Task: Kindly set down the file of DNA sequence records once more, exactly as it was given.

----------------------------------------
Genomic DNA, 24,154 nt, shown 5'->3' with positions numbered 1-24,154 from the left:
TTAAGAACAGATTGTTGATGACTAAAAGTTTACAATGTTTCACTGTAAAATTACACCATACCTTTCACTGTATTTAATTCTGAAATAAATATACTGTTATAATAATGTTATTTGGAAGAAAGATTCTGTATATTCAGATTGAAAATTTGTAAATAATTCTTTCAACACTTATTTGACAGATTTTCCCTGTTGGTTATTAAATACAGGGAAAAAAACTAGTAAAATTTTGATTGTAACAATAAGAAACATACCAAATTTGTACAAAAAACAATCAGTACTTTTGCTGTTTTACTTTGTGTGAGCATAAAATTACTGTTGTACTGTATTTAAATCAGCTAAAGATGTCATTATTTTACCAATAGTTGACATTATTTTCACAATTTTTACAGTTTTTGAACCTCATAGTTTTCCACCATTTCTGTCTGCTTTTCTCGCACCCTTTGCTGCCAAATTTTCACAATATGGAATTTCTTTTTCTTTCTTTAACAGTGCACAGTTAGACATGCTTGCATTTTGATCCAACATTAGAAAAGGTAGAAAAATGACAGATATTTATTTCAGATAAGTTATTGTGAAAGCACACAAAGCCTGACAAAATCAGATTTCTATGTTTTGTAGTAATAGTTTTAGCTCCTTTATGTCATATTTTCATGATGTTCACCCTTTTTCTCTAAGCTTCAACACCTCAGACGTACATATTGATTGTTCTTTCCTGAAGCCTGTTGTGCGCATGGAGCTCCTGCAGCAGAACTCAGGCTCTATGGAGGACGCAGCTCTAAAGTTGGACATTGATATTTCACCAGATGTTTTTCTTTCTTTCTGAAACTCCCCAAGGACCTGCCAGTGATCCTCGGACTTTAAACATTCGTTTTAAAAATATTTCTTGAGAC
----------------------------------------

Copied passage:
Genomic DNA, 24,154 nt, shown 5'->3' with positions numbered 1-24,154 from the left:
TTAAGAACAGATTGTTGATGACTAAAAGTTTACAATGTTTCACTGTAAAATTACACCATACCTTTCACTGTATTTAATTCTGAAATAAATATACTGTTATAATAATGTTATTTGGAAGAAAGATTCTGTATATTCAGATTGAAAATTTGTAAATAATTCTTTCAACACTTATTTGACAGATTTTCCCTGTTGGTTATTAAATACAGGGAAAAAAACTAGTAAAATTTTGATTGTAACAATAAGAAACATACCAAATTTGTACAAAAAACAATCAGTACTTTTGCTGTTTTACTTTGTGTGAGCATAAAATTACTGTTGTACTGTATTTAAATCAGCTAAAGATGTCATTATTTTACCAATAGTTGACATTATTTTCACAATTTTTACAGTTTTTGAACCTCATAGTTTTCCACCATTTCTGTCTGCTTTTCTCGCACCCTTTGCTGCCAAATTTTCACAATATGGAATTTCTTTTTCTTTCTTTAACAGTGCACAGTTAGACATGCTTGCATTTTGATCCAACATTAGAAAAGGTAGAAAAATGACAGATATTTATTTCAGATAAGTTATTGTGAAAGCACACAAAGCCTGACAAAATCAGATTTCTATGTTTTGTAGTAATAGTTTTAGCTCCTTTATGTCATATTTTCATGATGTTCACCCTTTTTCTCTAAGCTTCAACACCTCAGACGTACATATTGATTGTTCTTTCCTGAAGCCTGTTGTGCGCATGGAGCTCCTGCAGCAGAACTCAGGCTCTATGGAGGACGCAGCTCTAAAGTTGGACATTGATATTTCACCAGATGTTTTTCTTTCTTTCTGAAACTCCCCAAGGACCTGCCAGTGATCCTCGGACTTTAAACATTCGTTTTAAAAATATTTCTTGAGAC